The Expanse (2015) by Mark Fergus and Hawk Ostby

I finally got around to watching the first season of The Expanse, a sci-fi show about a future where humanity has colonized the solar system. Earth is ruled by the UN, Mars is a military state, and the asteroid belt on Ceres provides key resources to both.

The show’s core setup attempts to explore the role of select individuals in a political setting that mirrors the Cold War that followed the second World War. The show deepens these parallels by making the most exploited set of people, those on Ceres, speak a language similar to African languages. The UN, though multi-cultural, seems to be an authoritarian rule, and Mars, by virtue of being a military state, has the qualities of a communist Russia.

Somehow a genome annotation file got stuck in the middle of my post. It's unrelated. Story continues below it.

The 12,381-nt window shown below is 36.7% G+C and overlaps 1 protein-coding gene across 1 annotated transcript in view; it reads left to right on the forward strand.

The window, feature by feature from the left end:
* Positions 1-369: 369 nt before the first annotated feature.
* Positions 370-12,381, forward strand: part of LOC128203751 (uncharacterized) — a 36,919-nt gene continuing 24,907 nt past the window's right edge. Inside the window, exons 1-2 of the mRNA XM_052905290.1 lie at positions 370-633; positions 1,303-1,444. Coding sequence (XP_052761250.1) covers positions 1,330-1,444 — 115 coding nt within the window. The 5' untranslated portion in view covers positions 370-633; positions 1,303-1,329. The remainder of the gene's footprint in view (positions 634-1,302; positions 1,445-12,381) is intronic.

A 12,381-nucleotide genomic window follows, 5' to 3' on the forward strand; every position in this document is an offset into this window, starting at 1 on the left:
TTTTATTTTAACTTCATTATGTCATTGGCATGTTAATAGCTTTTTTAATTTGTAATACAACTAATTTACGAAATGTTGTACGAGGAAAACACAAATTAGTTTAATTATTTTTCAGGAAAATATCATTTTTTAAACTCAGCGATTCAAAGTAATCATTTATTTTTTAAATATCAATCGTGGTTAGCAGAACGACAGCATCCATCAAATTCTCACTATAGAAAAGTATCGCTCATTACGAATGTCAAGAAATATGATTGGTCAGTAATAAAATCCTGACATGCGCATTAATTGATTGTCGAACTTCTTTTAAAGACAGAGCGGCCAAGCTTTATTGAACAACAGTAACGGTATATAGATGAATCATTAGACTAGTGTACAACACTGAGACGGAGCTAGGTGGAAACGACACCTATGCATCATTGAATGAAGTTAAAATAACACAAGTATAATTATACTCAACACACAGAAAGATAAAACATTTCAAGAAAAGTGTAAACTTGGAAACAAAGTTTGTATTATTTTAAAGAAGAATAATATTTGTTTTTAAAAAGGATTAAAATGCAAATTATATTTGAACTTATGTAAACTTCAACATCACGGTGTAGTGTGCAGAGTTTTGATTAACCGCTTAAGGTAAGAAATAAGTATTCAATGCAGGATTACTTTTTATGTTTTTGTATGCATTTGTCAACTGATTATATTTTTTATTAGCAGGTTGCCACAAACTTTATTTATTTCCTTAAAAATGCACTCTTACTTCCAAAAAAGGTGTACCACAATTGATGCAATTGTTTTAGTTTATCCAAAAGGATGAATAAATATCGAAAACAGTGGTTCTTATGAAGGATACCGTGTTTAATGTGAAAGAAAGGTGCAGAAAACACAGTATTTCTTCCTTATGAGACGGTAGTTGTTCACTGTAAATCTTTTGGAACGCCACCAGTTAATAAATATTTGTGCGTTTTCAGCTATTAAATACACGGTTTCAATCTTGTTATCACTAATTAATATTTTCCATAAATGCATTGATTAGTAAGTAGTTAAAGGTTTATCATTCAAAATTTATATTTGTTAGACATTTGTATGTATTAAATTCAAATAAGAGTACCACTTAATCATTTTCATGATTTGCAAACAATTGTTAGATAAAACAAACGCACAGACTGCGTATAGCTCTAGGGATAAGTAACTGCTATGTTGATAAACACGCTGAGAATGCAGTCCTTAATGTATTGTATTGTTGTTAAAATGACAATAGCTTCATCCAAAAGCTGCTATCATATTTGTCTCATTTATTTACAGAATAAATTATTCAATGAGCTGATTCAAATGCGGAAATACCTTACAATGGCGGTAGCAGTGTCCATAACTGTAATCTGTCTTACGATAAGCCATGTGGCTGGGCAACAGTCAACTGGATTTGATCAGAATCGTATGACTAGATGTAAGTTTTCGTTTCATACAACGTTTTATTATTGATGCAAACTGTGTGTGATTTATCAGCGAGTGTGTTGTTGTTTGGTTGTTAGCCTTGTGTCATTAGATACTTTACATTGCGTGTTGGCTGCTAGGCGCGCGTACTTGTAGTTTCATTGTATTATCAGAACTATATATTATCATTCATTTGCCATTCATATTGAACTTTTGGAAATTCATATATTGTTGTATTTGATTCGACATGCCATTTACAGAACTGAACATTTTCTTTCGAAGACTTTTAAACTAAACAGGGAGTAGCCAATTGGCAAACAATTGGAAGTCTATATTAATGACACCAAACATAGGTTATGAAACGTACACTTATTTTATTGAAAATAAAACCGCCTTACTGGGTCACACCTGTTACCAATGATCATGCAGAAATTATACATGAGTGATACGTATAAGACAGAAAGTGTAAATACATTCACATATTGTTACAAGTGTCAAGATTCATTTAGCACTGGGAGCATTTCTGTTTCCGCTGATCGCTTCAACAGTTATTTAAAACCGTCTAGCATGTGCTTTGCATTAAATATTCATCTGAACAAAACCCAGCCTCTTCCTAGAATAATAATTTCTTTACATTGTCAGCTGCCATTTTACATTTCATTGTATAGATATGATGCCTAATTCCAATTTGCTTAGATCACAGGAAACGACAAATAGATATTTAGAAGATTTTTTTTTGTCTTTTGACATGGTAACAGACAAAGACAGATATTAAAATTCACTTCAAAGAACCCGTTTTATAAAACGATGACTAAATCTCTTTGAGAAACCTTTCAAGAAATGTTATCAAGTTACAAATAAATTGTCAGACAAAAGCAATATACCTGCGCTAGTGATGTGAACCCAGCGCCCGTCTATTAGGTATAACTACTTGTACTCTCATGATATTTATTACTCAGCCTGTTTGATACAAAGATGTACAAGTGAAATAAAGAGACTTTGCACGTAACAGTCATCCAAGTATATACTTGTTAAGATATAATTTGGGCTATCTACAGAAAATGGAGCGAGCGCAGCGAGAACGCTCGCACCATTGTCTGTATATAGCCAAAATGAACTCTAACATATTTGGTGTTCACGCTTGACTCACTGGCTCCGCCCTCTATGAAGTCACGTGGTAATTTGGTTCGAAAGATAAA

I would be lying if I said that this setup did not excite me or that I didn’t very quickly fall in love with the world they were creating. It is a dark world, no doubt, but it has space for heroes and that is gripping. These heroes feel real as they are diverse, with unique motivations, and characteristics. They are not all cut from the same cloth, nor are any of them simply perfect, they are complex beings and that leads them down complex albeit believable paths.

I am resisting the urge to watch the next season as it does seem promising but I need to focus on other work for now. But shows like these make me smile because they make good use of the effect a good story can have.

There is nothing wrong with a popcorn flick, I love them and indulge in them a fair bit. And yet, it is when a writer chooses to mirror the world back at me and make me question my perspectives, biases and beliefs that I feel most engaged. The Expanse manages to do all that and I hope that I can write stories like these someday.

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